A proposed class action claims Pella Corporation has unlawfully collected employees’ biometric information through job-related temperature scans without providing required disclosures or obtaining proper consent to do so.
Pella is alleged to have violated the Illinois Biometric Information Privacy Act (BIPA), a state law enacted in 2008 to protect residents’ biometric information—such as fingerprints, retina and iris scans, voiceprints and scans of hand and face geometries—from unauthorized use by private entities. Per the suit, Pella Corporation collected and stored workers’ facial geometry without fulfilling the BIPA’s strict disclosure requirements.
“Notwithstanding the clear and unequivocal requirements of the law, Defendant disregarded employees’ statutorily protected privacy rights and unlawfully collected, stored, and used employees’ biometric data in violation of the BIPA,” the complaint alleges.
The case claims Pella Corporation’s alleged failure to comply with the BIPA has exposed workers to a heightened risk of identity theft and fraud.
The plaintiff, who worked for the defendant in Illinois, says he was required as part of his job to allow for his temperature to be taken each workday by a device that functioned by scanning his facial geometry. According to the suit, the facial geometry scan was necessary “so that the device could correctly orient itself to take a proper temperature.” The case says the plaintiff’s face was scanned multiple times so the device could build a biometric template that was thereafter used as a means of identification and authentication to track his temperature.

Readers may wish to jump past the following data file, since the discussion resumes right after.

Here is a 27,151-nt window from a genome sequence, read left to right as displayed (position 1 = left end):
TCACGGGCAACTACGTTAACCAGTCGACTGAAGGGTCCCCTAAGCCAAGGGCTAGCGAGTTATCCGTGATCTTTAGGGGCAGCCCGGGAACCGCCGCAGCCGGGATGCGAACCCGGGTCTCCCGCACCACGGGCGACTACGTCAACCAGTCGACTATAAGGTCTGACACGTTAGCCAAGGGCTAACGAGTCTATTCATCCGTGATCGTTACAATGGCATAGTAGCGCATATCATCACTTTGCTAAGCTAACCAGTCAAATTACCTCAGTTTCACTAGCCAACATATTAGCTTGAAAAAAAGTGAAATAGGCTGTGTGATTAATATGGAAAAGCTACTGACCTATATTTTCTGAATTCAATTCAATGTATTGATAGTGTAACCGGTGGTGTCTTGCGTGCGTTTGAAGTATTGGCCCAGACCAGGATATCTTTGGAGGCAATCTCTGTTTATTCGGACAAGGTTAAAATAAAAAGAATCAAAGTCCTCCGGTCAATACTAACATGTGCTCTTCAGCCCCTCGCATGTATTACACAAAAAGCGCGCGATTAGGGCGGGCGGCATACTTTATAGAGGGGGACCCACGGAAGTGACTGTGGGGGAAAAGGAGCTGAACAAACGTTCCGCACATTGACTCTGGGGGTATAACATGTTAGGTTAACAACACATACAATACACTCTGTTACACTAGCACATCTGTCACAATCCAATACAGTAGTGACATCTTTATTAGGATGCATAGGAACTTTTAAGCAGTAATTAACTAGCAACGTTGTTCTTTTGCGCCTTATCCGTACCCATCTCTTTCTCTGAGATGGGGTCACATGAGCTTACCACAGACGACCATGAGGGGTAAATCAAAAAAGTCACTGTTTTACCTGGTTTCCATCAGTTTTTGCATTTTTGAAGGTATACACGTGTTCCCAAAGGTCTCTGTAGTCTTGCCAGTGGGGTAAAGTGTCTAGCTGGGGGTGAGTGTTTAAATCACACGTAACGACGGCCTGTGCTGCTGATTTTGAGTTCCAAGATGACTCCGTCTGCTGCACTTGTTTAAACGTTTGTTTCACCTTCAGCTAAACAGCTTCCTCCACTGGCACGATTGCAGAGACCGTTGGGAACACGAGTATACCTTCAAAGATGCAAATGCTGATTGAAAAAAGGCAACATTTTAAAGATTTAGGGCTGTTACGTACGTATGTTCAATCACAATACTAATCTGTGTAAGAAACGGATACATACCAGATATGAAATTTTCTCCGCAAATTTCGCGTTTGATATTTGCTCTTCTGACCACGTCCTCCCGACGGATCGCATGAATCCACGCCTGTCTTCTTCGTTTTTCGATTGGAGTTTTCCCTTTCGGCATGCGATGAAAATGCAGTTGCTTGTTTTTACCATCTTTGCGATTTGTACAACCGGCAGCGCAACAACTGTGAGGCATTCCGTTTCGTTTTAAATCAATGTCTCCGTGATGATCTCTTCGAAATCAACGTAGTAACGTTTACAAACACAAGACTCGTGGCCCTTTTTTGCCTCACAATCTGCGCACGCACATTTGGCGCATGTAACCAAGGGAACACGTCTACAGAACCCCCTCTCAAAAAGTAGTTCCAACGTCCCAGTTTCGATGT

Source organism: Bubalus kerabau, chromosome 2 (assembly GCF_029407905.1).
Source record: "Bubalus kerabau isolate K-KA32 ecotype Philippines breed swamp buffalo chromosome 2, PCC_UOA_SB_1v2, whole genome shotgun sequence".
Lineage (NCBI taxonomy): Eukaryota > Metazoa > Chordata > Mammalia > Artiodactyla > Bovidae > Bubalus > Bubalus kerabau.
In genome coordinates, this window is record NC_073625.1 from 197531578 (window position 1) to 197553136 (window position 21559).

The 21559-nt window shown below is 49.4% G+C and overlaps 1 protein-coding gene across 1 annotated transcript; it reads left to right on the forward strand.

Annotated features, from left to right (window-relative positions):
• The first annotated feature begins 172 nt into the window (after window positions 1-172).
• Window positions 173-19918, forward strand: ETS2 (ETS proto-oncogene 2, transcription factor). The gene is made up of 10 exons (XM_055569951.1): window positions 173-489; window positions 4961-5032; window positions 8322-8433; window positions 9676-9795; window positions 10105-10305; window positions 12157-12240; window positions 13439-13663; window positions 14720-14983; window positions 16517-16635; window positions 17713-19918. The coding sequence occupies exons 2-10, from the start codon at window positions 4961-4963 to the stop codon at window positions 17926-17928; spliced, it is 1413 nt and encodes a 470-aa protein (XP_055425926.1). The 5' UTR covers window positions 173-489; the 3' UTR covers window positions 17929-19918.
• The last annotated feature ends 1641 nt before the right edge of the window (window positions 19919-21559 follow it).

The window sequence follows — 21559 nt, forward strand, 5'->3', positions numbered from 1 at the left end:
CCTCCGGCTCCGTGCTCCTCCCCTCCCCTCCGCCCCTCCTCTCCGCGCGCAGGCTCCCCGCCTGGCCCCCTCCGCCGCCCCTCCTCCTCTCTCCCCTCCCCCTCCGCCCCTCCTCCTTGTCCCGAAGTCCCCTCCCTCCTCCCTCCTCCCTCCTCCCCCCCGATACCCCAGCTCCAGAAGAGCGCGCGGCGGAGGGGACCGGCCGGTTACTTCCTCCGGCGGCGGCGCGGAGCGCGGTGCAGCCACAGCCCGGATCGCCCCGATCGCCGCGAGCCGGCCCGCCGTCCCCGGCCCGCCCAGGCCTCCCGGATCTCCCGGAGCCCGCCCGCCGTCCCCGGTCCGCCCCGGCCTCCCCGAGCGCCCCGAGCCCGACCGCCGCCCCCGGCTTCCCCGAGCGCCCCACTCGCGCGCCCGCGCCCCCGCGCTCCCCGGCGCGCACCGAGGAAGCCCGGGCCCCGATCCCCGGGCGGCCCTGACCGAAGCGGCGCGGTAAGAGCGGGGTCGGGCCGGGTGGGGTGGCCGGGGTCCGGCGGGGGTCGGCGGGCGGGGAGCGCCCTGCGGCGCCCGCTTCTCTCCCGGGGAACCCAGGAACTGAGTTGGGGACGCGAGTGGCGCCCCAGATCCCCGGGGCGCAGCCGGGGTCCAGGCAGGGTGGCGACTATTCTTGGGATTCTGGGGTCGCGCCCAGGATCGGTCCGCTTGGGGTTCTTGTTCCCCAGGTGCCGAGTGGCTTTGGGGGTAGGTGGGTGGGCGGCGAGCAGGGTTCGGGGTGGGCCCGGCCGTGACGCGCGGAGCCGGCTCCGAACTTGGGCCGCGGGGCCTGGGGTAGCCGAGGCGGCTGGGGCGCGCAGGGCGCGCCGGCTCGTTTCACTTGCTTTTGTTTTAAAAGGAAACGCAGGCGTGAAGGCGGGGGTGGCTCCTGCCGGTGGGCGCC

The lawsuit claims, however, that Pella Corporation collected, used and stored and plaintiff’s and other workers’ biometrics without first complying with the BIPA, including by failing to:
Inform the workers in writing of the specific purpose and length of time for which their biometrics were being collected, stored and used;
Provide a publicly available retention schedule and guidelines for when the data would be destroyed;
Obtain a written release from the employees to collect, store and use their biometric data; and
Obtain consent from the workers to disclose, redisclose, or otherwise disseminate their biometric information to a third party.
According to the case, the plaintiff and other Pella employees have “continuously and repeatedly been exposed to the risks and harmful conditions created by Defendant’s violations of the BIPA.”
The plaintiff looks to represent anyone enrolled in Pella’s biometric scanning system who subsequently used a temperature scanning device while working for the defendant in Illinois during the applicable statute of limitations.
Initially filed in McDonough County Circuit Court in March, the lawsuit was removed to the Illinois Central District Court on July 21.
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